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I came across this video few days back on Edx 16.101 youtube channel.

At 7.00 min of the video, the presenter derived an equation for minimum flight power which does not depend on Cd0.

$$P_\min = \frac{4}{3\pi e AR} \sqrt{\frac{2W^3CL}{\rho S}}$$

I don't have a doubt on the derivation, but this result seems to be very contradictory for me.

For example, let's take 2 identical aircrafts, one with fuselage airbrakes deployed and one without. (Identical CL, AR, $\rho$, S, CL and e but different Cd0) According to this expression the power requered cannot change. But,

  1. For same CL, V is going to be the same
  2. With airbrakes deployed, aircraft 1 drag is much higher than the aircraft 2
  3. Power required (D*V) should be higher for aircraft 1.

May be I am missing something simple. Why is this apparent contradiction?

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    $\begingroup$ I think what you're missing is that the CL will not remain the same between the two aircraft. $\endgroup$ – Porcupine911 Feb 29 '16 at 5:29
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    $\begingroup$ To expand on what @Porcupine911 said, two identical aircraft, one with flaps up, one with flaps down, have different CL. $\endgroup$ – Simon Feb 29 '16 at 8:13
  • $\begingroup$ Hi Porcupine, It cannot be the case, as clearly the Pmin is a function of CL. CL is given to evaluate the Pmin. one possible answer is that for different Cd0, 2 aircrafts has 2 speeds. but for same CL even that cannot be the case. Anyway thanks for the input. appreciate it .. $\endgroup$ – Guest Feb 29 '16 at 8:31
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Thank you for the excellent question!

The whole expression is only valid for the optimum polar point where the ratio $\frac{c^2_D}{c^3_L}$ reaches its maximum. If you deflect spoilers, this optimum will shift to a higher lift coefficient, so both aircraft will not fly at the same lift coefficient or the same speed any more! Always keep in mind that in this special condition the lift coefficient can also be expressed as $$c_L=\sqrt{3\cdot\pi\cdot AR\cdot e\cdot c_{D0}}$$ Just plug that back into the equation and the minimum power expression will make a whole lot more sense: $$P_{min}=\frac{4}{3\cdot\pi\cdot AR\cdot e}\cdot\sqrt{\frac{2\cdot W^3\cdot\sqrt{3\cdot\pi\cdot AR\cdot e\cdot c_{D0}}}{\rho\cdot S}}$$ This is still the same equation, but now it should be obvious that opening the spoilers will require more power.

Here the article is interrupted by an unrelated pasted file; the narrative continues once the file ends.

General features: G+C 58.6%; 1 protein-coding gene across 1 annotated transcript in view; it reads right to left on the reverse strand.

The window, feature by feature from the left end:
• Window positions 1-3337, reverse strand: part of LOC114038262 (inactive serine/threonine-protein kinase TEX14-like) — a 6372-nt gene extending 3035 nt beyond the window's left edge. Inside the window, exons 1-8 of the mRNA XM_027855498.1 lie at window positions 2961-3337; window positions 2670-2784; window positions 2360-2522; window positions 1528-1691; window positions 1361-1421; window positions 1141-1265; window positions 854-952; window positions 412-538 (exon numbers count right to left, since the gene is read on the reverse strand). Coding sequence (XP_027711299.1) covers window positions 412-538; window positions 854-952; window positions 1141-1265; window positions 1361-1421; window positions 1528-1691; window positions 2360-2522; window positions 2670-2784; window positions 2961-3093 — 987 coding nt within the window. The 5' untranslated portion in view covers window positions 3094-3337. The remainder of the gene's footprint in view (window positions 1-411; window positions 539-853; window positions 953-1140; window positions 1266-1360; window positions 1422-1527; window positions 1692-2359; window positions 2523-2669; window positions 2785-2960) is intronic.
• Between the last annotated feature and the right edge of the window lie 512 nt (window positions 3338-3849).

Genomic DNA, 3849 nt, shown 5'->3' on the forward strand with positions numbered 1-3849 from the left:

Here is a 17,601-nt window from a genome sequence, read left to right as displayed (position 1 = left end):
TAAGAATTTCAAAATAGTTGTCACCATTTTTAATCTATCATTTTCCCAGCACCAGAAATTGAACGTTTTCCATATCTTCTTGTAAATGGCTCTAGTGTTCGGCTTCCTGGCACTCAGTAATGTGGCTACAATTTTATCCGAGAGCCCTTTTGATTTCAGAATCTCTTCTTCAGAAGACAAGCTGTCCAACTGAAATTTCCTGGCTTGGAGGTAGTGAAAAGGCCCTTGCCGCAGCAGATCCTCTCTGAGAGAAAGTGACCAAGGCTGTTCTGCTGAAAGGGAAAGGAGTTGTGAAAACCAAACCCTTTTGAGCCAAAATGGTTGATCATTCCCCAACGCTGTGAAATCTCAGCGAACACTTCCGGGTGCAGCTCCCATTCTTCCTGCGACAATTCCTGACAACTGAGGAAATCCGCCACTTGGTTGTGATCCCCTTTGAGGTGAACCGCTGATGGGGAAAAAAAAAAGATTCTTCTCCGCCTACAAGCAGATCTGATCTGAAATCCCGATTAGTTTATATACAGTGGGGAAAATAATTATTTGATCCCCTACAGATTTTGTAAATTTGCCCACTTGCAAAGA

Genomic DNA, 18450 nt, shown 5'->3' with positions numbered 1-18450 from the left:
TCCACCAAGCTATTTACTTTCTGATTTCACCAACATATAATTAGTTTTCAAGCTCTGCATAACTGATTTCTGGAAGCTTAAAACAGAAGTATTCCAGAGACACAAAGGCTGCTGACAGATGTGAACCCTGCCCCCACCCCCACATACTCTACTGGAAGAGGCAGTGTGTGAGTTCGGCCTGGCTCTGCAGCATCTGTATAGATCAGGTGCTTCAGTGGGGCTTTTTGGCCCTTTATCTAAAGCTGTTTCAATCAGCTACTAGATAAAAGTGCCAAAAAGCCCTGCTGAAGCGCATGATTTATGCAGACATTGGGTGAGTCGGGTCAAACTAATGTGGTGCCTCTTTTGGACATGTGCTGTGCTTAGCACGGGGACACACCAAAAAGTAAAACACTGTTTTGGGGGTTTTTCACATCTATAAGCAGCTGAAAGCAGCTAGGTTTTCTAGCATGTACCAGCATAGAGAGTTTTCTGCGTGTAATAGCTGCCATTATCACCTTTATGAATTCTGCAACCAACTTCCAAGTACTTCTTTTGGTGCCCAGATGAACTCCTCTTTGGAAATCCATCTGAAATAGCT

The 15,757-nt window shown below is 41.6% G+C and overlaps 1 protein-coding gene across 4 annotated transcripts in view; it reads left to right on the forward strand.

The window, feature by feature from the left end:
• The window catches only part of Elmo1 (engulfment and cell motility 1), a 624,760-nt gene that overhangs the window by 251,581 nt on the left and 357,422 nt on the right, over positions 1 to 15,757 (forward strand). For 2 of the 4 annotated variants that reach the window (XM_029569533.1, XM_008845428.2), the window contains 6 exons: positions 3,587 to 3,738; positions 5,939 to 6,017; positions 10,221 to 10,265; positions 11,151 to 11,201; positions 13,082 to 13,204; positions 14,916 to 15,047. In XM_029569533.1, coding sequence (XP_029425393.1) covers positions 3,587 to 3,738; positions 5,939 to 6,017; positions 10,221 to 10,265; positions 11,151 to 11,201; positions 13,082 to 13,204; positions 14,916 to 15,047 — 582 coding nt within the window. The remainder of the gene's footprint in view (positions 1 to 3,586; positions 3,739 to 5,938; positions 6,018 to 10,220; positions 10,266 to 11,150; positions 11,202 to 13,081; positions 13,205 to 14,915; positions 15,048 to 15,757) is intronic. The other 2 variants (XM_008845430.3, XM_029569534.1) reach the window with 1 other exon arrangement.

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  • $\begingroup$ Also, presumably, this ignores all other extra drag by the fuselage, vertical stabilisers, engine pylons etc. As the edited question asks why two planes with identical wings but different fuselage (one with airbrakes deployed, like SU-27, one without) require the same amount of power to stay level. The question could perhaps be simplified to: if we have two identical airplanes but one drags along a large parachute why wouldn't the plane dragging the parachute require more power to fly? $\endgroup$ – slebetman May 5 '16 at 3:42
  • $\begingroup$ @slebetman: It will require more power to fly, only the equation does not make this obvious. When expressing the same formula differently, the added drag shows up. Regarding fuselage, stabilizers etc: This is all included in the zero-lift drag. The equations are valid for the full airplane, not just the wing. $\endgroup$ – Peter Kämpf May 5 '16 at 6:42
  • $\begingroup$ @slebetman, no, it does not ignore anything. If I understand correctly, the logic is that minimum drag at the point where induced drag equals form drag, so they replace the total drag with twice the induced drag and express that in terms of lift coefficient. And what Peter does in the second equation is replacing the total drag with twice the form drag and express that in terms of drag coefficient. $\endgroup$ – Jan Hudec May 5 '16 at 8:18

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